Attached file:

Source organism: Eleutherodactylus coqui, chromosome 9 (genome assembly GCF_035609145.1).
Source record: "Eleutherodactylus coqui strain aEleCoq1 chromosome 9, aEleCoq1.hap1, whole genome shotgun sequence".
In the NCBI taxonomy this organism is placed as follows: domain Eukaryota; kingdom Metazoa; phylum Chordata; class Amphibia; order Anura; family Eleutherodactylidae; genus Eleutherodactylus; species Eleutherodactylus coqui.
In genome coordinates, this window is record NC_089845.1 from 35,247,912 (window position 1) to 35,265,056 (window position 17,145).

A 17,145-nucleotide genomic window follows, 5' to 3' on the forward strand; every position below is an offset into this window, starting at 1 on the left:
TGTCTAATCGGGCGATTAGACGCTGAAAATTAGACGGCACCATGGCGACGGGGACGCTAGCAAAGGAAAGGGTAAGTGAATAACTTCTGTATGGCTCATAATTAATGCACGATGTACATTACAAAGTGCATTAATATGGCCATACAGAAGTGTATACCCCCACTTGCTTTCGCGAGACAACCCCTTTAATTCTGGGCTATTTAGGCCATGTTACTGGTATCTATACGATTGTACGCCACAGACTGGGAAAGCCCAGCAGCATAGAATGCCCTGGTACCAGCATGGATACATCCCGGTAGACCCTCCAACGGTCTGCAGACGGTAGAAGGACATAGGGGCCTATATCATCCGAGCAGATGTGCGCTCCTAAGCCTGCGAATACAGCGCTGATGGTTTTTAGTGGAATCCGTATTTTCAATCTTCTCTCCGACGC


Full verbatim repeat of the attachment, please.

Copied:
Source organism: Eleutherodactylus coqui, chromosome 9 (genome assembly GCF_035609145.1).
Source record: "Eleutherodactylus coqui strain aEleCoq1 chromosome 9, aEleCoq1.hap1, whole genome shotgun sequence".
In the NCBI taxonomy this organism is placed as follows: domain Eukaryota; kingdom Metazoa; phylum Chordata; class Amphibia; order Anura; family Eleutherodactylidae; genus Eleutherodactylus; species Eleutherodactylus coqui.
In genome coordinates, this window is record NC_089845.1 from 35,247,912 (window position 1) to 35,265,056 (window position 17,145).

A 17,145-nucleotide genomic window follows, 5' to 3' on the forward strand; every position below is an offset into this window, starting at 1 on the left:
TGTCTAATCGGGCGATTAGACGCTGAAAATTAGACGGCACCATGGCGACGGGGACGCTAGCAAAGGAAAGGGTAAGTGAATAACTTCTGTATGGCTCATAATTAATGCACGATGTACATTACAAAGTGCATTAATATGGCCATACAGAAGTGTATACCCCCACTTGCTTTCGCGAGACAACCCCTTTAATTCTGGGCTATTTAGGCCATGTTACTGGTATCTATACGATTGTACGCCACAGACTGGGAAAGCCCAGCAGCATAGAATGCCCTGGTACCAGCATGGATACATCCCGGTAGACCCTCCAACGGTCTGCAGACGGTAGAAGGACATAGGGGCCTATATCATCCGAGCAGATGTGCGCTCCTAAGCCTGCGAATACAGCGCTGATGGTTTTTAGTGGAATCCGTATTTTCAATCTTCTCTCCGACGC